An axon (also known as a nerve fiber) is a long, slender projection of a nerve cell, or neuron, that typically conducts electrical impulses away from the neuron's cell body. In certain sensory neurons (pseudounipolar neurons), such as those for touch and warmth, the electrical impulse travels along an axon from the periphery to the cell body, and from the cell body to the spinal cord along another branch of the same axon. Axon dysfunction causes many inherited and acquired neurological disorders which can affect both the peripheral and central neurons.
An axon is one of two types of protoplasmic protrusions that extrude from the cell body of a neuron, the other type being dendrites. Axons are distinguished from dendrites by several features, including shape (dendrites often taper while axons usually maintain a constant radius), length (dendrites are restricted to a small region around the cell body while axons can be much longer), and function (dendrites usually receive signals while axons usually transmit them). All of these rules have exceptions, however.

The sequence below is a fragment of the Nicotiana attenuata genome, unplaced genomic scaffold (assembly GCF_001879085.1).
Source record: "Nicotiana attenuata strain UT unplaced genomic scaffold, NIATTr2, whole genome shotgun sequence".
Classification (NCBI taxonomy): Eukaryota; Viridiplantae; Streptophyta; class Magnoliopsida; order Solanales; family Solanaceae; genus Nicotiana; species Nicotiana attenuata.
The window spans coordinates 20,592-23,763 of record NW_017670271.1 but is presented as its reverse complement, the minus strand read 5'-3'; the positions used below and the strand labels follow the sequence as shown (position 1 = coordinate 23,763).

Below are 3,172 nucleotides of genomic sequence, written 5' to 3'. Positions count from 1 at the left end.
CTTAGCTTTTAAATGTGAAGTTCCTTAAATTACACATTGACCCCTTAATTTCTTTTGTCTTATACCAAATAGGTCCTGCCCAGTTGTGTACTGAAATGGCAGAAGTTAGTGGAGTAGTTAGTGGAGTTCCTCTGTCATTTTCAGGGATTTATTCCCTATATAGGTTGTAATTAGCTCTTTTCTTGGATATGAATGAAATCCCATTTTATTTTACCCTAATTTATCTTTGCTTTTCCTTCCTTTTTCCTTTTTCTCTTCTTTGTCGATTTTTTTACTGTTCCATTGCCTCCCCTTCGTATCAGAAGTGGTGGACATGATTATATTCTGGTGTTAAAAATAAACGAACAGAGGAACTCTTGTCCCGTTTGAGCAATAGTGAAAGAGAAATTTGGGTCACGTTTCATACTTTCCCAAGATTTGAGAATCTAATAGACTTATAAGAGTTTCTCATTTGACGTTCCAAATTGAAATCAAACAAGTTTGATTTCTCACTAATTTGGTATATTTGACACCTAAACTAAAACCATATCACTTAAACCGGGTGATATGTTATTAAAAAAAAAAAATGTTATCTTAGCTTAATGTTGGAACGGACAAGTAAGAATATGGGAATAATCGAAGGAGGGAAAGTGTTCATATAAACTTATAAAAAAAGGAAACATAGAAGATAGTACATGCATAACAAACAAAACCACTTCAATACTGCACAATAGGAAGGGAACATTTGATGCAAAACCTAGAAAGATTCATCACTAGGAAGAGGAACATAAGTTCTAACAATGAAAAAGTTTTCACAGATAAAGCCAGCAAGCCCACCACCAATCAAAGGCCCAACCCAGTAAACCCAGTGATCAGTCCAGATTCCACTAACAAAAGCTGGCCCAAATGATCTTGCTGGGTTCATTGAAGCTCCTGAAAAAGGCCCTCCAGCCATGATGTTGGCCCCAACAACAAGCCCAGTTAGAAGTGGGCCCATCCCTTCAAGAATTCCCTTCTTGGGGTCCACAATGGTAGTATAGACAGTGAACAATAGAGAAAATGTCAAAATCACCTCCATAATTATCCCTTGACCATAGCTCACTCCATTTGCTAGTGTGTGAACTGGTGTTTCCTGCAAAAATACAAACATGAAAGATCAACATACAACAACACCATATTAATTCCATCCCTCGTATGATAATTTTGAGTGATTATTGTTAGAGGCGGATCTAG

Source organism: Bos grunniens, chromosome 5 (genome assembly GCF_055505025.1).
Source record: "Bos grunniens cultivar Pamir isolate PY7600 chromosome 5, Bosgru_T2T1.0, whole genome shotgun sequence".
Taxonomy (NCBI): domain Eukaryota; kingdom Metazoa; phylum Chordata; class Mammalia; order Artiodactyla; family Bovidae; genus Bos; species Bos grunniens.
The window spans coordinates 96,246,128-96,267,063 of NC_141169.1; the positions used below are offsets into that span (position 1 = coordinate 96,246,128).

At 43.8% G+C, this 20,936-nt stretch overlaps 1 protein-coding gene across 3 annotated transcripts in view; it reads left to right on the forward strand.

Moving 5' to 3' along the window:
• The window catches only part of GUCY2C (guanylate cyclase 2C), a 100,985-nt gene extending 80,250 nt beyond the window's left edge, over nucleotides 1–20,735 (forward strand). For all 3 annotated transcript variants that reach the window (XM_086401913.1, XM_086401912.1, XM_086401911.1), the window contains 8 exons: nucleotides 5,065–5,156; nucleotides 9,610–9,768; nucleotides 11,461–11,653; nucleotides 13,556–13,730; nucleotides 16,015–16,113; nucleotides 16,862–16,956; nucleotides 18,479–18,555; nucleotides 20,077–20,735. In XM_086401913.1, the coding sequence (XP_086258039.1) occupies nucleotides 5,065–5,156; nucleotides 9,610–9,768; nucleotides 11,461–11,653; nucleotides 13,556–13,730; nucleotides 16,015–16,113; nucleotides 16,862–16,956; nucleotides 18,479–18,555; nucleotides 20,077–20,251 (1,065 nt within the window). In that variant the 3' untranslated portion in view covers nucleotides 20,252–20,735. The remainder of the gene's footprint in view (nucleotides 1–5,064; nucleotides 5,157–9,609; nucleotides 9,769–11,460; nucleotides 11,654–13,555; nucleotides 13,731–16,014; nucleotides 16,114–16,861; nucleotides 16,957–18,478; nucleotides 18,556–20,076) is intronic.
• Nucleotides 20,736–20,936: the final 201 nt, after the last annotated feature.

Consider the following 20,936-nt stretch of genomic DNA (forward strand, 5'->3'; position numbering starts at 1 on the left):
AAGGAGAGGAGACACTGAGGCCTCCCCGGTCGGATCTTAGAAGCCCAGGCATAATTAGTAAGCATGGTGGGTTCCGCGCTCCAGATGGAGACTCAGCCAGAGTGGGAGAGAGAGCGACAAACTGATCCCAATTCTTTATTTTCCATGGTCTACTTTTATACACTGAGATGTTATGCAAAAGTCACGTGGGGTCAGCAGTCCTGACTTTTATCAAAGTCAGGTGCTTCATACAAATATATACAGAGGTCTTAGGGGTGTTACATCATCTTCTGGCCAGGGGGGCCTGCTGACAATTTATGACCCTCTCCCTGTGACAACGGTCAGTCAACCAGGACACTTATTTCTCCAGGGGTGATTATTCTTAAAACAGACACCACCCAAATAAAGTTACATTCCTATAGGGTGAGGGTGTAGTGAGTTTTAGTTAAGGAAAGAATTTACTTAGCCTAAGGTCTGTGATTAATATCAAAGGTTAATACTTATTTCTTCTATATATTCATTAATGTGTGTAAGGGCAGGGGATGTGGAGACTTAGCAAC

Some types of neurons have no axon and transmit signals from their dendrites. No neuron ever has more than one axon; however in invertebrates such as insects or leeches the axon sometimes consists of several regions that function more or less independently of each other. Most axons branch, in some cases very profusely.
Axons make contact with other cells—usually other neurons but sometimes muscle or gland cells—at junctions called synapses. At a synapse, the membrane of the axon closely adjoins the membrane of the target cell, and special molecular structures serve to transmit electrical or electrochemical signals across the gap. Some synaptic junctions appear partway along an axon as it extends—these are called en passant ("in passing") synapses. Other synapses appear as terminals at the ends of axonal branches. A single axon, with all its branches taken together, can innervate multiple parts of the brain and generate thousands of synaptic terminals.